On this edition of New Blood, the series that always seems to get more time-consuming by the time fight week rolls around, we look at four fighters scheduled to compete at UFC 290, which takes place this weekend (Sat., July 8, 2023) inside T-Mobile Arena in Las Vegas, Nevada, shooting their shots on super duper short notice.
Valentine “The Animal” Woodburn
Weight Class: Middleweight
Record: 7-0 (5 KO)
Notable Victories: None
Woodburn has spent virtually his entire career in the promotion Combat Night, including seven of his eight amateur bouts. He racked up five consecutive knockouts to start his professional career, but settled for decisions in his last two bouts.
Chris Curtis described Woodburn as a “fire hydrant” and the comparison is apt. “The Animal” is a 5’8” slab of muscle with an appropriately straightforward approach: marching after his opponents and hurling as many loaded-up right hands as he can. There’s admittedly some variety there, namely a willingness to lead to the body and some nasty uppercuts inside alongside a notable ability to catch kicks and counter, but that seems to be his one-size-fits-all gameplan.
If his blitzes don’t work, his fights tend to devolve into excessive clinching. He’s not particularly adept at maintaining control of opponents, repeatedly trading dominant position against the fence, and tends to get caught on the exit. His takedown defense looks decent, though I only saw him complete a single takedown, after which he rushed a move to mount and lost position.
As for his cardio, he’s got enough in the tank to stay functional for 15 minutes, though he does seem to lose effectiveness past the halfway point. He notably failed to stop a completely gassed Wesley Martins two fights back.
Woodburn definitely has speed and power, but the overall lack of technique and variety in his standup will keep him from getting far in the Octagon. I don’t see him peaking anywhere above the middle of the pack ... and even that might be a bit optimistic. He’s almost certainly doomed against debut foe, Bo Nickal, unless he can time a perfect uppercut.
Josiah “Muscle Hamster” Harrell
Weight Class: Lightweight/Welterweight
Record: 7-0 (4 KO, 3 SUB)
Notable Victories: Tracy Reeder
UPDATE: This bout has been canceled:
Harrell needed just 12 months to rack up an almost-perfect amateur record (6-0-1), ultimately joining the professional ranks in 2020. He spent his first five bouts in Ohio Combat League, then successfully stepped up in class with finishes in CFFC and LFA.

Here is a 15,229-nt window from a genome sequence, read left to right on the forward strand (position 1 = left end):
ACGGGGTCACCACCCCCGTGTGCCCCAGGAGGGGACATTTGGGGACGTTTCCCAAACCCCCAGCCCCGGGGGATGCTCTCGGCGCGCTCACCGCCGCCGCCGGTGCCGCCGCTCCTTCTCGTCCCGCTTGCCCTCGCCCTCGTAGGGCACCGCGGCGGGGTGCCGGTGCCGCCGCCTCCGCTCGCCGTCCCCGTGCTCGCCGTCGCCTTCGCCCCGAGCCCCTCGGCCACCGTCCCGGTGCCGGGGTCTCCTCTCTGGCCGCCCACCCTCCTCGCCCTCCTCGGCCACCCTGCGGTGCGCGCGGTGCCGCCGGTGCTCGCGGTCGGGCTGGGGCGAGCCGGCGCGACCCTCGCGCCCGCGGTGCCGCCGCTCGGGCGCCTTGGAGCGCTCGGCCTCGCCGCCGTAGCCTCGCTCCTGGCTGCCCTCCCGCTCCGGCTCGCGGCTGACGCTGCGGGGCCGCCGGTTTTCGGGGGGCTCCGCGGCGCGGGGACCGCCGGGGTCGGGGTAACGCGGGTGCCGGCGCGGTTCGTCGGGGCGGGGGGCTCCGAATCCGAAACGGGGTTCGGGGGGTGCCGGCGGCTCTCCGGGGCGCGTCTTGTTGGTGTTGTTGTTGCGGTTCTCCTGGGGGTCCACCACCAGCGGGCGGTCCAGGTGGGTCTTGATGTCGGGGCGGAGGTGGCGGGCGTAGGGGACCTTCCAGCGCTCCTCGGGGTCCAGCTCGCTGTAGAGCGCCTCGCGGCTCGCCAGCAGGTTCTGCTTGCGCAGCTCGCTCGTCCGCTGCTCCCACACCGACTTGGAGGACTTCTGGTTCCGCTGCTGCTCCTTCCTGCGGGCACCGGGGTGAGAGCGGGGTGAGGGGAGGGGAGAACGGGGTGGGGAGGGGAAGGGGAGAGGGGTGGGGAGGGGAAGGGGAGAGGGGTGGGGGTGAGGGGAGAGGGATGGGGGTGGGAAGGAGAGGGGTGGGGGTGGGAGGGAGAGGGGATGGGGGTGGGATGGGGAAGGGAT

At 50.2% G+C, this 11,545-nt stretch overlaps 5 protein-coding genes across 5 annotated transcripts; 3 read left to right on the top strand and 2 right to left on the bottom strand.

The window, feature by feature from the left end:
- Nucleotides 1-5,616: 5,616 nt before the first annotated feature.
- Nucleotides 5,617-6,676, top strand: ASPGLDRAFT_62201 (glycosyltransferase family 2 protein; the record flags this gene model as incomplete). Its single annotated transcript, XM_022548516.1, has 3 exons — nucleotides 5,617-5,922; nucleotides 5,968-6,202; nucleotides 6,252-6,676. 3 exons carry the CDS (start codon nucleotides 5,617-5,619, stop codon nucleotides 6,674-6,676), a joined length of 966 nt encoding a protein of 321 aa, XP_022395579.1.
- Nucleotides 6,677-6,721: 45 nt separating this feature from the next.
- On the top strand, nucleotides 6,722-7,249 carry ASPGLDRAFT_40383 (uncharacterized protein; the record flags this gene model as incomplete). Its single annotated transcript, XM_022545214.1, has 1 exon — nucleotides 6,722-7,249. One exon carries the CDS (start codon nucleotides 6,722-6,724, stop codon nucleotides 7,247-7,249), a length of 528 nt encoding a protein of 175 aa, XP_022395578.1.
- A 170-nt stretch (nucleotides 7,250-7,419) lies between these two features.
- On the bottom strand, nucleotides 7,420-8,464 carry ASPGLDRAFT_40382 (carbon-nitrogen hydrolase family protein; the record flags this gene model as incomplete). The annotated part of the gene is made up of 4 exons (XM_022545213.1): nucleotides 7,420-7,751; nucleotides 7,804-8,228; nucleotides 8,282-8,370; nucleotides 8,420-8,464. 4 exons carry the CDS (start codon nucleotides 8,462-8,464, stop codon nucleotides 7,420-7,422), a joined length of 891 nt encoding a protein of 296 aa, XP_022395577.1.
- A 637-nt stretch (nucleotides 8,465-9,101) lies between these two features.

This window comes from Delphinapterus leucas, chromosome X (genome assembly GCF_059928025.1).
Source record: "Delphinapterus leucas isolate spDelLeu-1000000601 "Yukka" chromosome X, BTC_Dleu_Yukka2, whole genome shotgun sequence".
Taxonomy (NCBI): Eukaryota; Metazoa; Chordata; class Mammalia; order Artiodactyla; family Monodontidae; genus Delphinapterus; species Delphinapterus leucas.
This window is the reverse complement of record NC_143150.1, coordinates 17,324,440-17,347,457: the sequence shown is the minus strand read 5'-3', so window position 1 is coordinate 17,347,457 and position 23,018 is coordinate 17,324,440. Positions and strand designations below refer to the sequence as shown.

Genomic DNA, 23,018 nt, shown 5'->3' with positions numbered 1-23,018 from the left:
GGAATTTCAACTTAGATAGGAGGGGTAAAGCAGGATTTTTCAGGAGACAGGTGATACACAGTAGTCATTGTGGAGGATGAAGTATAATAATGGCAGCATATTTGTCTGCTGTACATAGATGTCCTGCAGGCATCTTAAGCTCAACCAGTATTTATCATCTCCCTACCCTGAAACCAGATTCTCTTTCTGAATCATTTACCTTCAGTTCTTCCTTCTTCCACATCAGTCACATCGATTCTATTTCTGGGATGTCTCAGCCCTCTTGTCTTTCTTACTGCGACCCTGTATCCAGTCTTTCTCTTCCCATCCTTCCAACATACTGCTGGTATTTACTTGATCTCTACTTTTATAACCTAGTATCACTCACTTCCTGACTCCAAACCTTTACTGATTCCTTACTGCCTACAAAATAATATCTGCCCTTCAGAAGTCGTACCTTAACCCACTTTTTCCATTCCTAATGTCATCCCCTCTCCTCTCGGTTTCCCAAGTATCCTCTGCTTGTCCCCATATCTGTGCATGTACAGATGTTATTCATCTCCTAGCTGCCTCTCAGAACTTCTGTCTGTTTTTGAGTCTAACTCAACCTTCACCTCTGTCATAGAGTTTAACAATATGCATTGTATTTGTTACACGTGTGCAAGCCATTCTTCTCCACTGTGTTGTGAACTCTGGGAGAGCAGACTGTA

He steps in for Sean Brady on less than a week’s notice (see why ... if you dare).
A training partner of Matt “The Immortal” Brown, Harrell is a mobile, well-rounded finisher. His striking style is built on constant side-to-side movement and a sharp left hand, which has more nuance to it than it appears. He mixes up the traditional fast straight with dipping level changes that set up his left head kick in what Jack Slack calls a “double attack.” He has a tendency to leave his chin up and really doesn’t deal well with low kicks, but output and decent power make it an effective style.
He’s shown off good timing on his takedown attempts and can put some real heat behind his shots, as seen when he blast-doubled Mike Roberts through the cage door. Though patient on top, he seizes opportunities to move to dominant positions, where he’ll either wrap up a rear-naked choke or — as in his last three bouts — just flatten them out and unload from back mount until the ref steps in.
That said, he did get soundly out-wrestled two fights back by Tracy Reeder, his most competent pro foe to date. Reeder put him on his back multiple times, including once when Harrell threw a naked low kick from too close. While Harrell did ultimately find his own takedown and ground-and-pound his way to a comeback win, it raises the question of whether he can take down UFC-caliber opposition.
Harrell is definitely promising — he’s short on glaring issues and has plenty of time to improve at 24 years old. I do, however, have some concerns about size. He didn’t even come close to the Lightweight limit against Reeder, but successfully made a 162-pound Catchweight his next time out. He seems to be stuck in what you’d call the Kevin Lee Zone, which could complicate things going forward.
As for his debut, he’s boned. Jack Della Maddalena is way too sharp for him on the feet and has shown strong defensive grappling besides.
His CFFC and LFA bouts are on Fight Pass.
Edgar “Pitbull” Chairez
Weight Class: Flyweight
Record: 10-4 (4 KO, 6 SUB)
Notable Victories: Gianni Vazquez
Chairez cut his teeth in Combate before shooting his shot on Contender Series, where he started strong against Clayton Carpenter, but found himself overpowered in the latter two rounds. He bounced back with a quick submission victory in UWC, then choked out and tapped Gianni Vazquez in an infamously viral Fury FC title fight:
He makes his UFC debut on less than two weeks’ notice, having previously been slated to return to Contender Series in August.